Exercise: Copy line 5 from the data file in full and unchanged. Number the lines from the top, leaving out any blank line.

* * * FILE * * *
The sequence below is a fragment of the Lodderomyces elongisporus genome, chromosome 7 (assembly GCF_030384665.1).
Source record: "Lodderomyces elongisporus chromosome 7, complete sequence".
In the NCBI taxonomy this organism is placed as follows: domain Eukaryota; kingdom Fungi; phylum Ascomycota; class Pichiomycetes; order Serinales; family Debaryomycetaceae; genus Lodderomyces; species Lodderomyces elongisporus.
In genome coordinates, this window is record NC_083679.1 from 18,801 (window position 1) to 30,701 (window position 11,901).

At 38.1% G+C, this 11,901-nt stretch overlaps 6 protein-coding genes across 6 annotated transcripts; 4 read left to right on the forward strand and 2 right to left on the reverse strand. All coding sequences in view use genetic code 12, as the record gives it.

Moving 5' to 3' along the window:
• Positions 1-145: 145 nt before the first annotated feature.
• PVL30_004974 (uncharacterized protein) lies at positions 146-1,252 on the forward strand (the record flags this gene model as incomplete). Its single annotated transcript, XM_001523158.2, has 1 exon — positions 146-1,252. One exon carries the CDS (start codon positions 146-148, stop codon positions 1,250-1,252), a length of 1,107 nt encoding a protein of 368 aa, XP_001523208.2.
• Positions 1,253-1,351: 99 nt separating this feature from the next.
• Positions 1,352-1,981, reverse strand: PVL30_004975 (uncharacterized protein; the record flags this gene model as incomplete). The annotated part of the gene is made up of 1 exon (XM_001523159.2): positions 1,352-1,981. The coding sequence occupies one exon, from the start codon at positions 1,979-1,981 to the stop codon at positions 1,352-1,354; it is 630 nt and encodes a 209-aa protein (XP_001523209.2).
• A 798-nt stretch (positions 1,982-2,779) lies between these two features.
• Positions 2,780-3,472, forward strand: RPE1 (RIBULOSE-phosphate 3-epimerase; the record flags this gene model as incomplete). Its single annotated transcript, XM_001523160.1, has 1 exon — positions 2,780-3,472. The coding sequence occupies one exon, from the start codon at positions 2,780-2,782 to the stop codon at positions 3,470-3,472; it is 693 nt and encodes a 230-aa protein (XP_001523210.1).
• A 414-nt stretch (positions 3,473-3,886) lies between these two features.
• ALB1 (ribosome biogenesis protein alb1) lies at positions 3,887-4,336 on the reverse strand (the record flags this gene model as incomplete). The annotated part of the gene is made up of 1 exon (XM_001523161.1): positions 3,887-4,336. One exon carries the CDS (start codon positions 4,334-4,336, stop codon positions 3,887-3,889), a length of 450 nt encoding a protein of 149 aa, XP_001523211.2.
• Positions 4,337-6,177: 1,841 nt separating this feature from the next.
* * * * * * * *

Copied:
At 38.1% G+C, this 11,901-nt stretch overlaps 6 protein-coding genes across 6 annotated transcripts; 4 read left to right on the forward strand and 2 right to left on the reverse strand. All coding sequences in view use genetic code 12, as the record gives it.